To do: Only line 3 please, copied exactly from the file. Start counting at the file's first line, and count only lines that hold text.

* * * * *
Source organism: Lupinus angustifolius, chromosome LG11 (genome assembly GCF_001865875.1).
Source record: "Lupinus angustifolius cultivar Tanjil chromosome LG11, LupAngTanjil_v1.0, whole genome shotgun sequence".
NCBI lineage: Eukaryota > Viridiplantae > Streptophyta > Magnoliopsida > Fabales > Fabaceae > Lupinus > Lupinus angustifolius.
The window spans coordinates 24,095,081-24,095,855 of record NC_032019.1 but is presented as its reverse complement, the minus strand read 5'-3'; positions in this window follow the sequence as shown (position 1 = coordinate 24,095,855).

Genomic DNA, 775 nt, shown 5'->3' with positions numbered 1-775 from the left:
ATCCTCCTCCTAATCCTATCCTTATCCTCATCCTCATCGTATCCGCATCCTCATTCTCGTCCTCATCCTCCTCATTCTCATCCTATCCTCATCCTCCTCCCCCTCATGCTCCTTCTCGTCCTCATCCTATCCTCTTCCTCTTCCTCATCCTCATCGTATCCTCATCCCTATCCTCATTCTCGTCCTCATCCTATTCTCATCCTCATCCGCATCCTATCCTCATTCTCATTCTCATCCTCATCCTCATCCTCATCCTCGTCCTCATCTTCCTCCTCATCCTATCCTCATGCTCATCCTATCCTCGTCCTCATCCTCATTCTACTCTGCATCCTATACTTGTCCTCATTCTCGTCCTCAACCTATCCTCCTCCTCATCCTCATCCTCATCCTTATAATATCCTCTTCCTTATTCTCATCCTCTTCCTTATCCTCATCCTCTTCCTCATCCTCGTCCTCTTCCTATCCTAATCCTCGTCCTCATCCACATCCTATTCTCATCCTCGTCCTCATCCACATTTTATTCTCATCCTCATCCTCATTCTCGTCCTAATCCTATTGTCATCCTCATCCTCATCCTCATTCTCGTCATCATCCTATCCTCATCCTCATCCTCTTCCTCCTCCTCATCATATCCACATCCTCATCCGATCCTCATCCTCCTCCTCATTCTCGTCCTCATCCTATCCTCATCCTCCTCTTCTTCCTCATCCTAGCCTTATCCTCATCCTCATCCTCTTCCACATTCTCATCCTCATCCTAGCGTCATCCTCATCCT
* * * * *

NCBI lineage: Eukaryota > Viridiplantae > Streptophyta > Magnoliopsida > Fabales > Fabaceae > Lupinus > Lupinus angustifolius.